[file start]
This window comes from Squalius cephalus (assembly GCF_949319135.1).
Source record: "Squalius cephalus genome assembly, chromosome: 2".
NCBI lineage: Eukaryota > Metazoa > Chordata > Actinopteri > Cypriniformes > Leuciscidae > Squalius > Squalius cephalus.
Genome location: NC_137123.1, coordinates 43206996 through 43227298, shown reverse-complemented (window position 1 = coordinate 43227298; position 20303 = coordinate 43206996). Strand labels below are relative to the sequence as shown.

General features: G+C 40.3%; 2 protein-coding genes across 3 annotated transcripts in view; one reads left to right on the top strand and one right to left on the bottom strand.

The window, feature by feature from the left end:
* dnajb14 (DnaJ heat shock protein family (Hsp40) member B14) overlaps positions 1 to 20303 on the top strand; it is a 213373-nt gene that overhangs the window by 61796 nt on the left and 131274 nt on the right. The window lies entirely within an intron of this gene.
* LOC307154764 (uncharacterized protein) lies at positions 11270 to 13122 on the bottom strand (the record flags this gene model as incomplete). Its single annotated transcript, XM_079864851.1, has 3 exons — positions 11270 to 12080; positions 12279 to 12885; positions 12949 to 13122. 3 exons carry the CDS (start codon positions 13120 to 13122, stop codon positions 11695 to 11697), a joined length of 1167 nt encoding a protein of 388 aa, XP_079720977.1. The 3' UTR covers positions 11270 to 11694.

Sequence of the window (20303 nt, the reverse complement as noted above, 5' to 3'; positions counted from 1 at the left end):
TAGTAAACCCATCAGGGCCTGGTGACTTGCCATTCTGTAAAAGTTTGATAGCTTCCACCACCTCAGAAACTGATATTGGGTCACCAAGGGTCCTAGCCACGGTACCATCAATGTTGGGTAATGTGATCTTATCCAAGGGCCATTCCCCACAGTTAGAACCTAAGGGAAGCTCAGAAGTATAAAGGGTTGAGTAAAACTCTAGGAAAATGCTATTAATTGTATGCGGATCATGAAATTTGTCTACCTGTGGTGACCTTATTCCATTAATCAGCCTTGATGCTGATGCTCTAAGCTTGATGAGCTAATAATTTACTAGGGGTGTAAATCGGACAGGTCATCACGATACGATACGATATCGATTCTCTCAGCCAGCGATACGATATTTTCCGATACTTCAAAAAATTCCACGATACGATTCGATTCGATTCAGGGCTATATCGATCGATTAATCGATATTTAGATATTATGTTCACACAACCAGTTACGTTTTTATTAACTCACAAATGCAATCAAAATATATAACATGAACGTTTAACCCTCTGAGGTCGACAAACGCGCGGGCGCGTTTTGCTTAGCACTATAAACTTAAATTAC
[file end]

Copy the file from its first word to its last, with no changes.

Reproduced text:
This window comes from Squalius cephalus (assembly GCF_949319135.1).
Source record: "Squalius cephalus genome assembly, chromosome: 2".
NCBI lineage: Eukaryota > Metazoa > Chordata > Actinopteri > Cypriniformes > Leuciscidae > Squalius > Squalius cephalus.
Genome location: NC_137123.1, coordinates 43206996 through 43227298, shown reverse-complemented (window position 1 = coordinate 43227298; position 20303 = coordinate 43206996). Strand labels below are relative to the sequence as shown.

General features: G+C 40.3%; 2 protein-coding genes across 3 annotated transcripts in view; one reads left to right on the top strand and one right to left on the bottom strand.

The window, feature by feature from the left end:
* dnajb14 (DnaJ heat shock protein family (Hsp40) member B14) overlaps positions 1 to 20303 on the top strand; it is a 213373-nt gene that overhangs the window by 61796 nt on the left and 131274 nt on the right. The window lies entirely within an intron of this gene.
* LOC307154764 (uncharacterized protein) lies at positions 11270 to 13122 on the bottom strand (the record flags this gene model as incomplete). Its single annotated transcript, XM_079864851.1, has 3 exons — positions 11270 to 12080; positions 12279 to 12885; positions 12949 to 13122. 3 exons carry the CDS (start codon positions 13120 to 13122, stop codon positions 11695 to 11697), a joined length of 1167 nt encoding a protein of 388 aa, XP_079720977.1. The 3' UTR covers positions 11270 to 11694.

Sequence of the window (20303 nt, the reverse complement as noted above, 5' to 3'; positions counted from 1 at the left end):
TAGTAAACCCATCAGGGCCTGGTGACTTGCCATTCTGTAAAAGTTTGATAGCTTCCACCACCTCAGAAACTGATATTGGGTCACCAAGGGTCCTAGCCACGGTACCATCAATGTTGGGTAATGTGATCTTATCCAAGGGCCATTCCCCACAGTTAGAACCTAAGGGAAGCTCAGAAGTATAAAGGGTTGAGTAAAACTCTAGGAAAATGCTATTAATTGTATGCGGATCATGAAATTTGTCTACCTGTGGTGACCTTATTCCATTAATCAGCCTTGATGCTGATGCTCTAAGCTTGATGAGCTAATAATTTACTAGGGGTGTAAATCGGACAGGTCATCACGATACGATACGATATCGATTCTCTCAGCCAGCGATACGATATTTTCCGATACTTCAAAAAATTCCACGATACGATTCGATTCGATTCAGGGCTATATCGATCGATTAATCGATATTTAGATATTATGTTCACACAACCAGTTACGTTTTTATTAACTCACAAATGCAATCAAAATATATAACATGAACGTTTAACCCTCTGAGGTCGACAAACGCGCGGGCGCGTTTTGCTTAGCACTATAAACTTAAATTAC